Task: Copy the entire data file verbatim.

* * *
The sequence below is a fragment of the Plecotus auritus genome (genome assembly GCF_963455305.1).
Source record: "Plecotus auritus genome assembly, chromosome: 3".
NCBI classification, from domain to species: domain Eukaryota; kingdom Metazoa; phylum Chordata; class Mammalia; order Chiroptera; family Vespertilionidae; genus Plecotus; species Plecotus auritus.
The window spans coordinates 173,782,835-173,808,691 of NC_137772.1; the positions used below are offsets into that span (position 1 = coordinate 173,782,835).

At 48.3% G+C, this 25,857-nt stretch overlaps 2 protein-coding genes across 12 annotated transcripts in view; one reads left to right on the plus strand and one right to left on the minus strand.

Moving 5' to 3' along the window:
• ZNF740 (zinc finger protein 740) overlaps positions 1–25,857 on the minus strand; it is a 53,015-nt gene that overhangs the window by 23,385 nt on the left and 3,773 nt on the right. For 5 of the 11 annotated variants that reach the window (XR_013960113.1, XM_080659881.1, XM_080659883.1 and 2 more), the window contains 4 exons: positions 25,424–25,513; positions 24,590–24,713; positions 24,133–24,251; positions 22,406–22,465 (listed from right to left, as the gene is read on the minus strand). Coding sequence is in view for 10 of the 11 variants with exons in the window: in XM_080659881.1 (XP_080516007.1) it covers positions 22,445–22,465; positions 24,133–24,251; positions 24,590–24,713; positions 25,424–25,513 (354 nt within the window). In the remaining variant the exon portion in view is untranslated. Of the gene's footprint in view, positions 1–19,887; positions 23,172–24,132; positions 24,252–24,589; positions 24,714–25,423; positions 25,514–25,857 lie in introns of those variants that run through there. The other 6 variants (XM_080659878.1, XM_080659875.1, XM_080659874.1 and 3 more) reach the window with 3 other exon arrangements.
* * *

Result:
The sequence below is a fragment of the Plecotus auritus genome (genome assembly GCF_963455305.1).
Source record: "Plecotus auritus genome assembly, chromosome: 3".
NCBI classification, from domain to species: domain Eukaryota; kingdom Metazoa; phylum Chordata; class Mammalia; order Chiroptera; family Vespertilionidae; genus Plecotus; species Plecotus auritus.
The window spans coordinates 173,782,835-173,808,691 of NC_137772.1; the positions used below are offsets into that span (position 1 = coordinate 173,782,835).

At 48.3% G+C, this 25,857-nt stretch overlaps 2 protein-coding genes across 12 annotated transcripts in view; one reads left to right on the plus strand and one right to left on the minus strand.

Moving 5' to 3' along the window:
• ZNF740 (zinc finger protein 740) overlaps positions 1–25,857 on the minus strand; it is a 53,015-nt gene that overhangs the window by 23,385 nt on the left and 3,773 nt on the right. For 5 of the 11 annotated variants that reach the window (XR_013960113.1, XM_080659881.1, XM_080659883.1 and 2 more), the window contains 4 exons: positions 25,424–25,513; positions 24,590–24,713; positions 24,133–24,251; positions 22,406–22,465 (listed from right to left, as the gene is read on the minus strand). Coding sequence is in view for 10 of the 11 variants with exons in the window: in XM_080659881.1 (XP_080516007.1) it covers positions 22,445–22,465; positions 24,133–24,251; positions 24,590–24,713; positions 25,424–25,513 (354 nt within the window). In the remaining variant the exon portion in view is untranslated. Of the gene's footprint in view, positions 1–19,887; positions 23,172–24,132; positions 24,252–24,589; positions 24,714–25,423; positions 25,514–25,857 lie in introns of those variants that run through there. The other 6 variants (XM_080659878.1, XM_080659875.1, XM_080659874.1 and 3 more) reach the window with 3 other exon arrangements.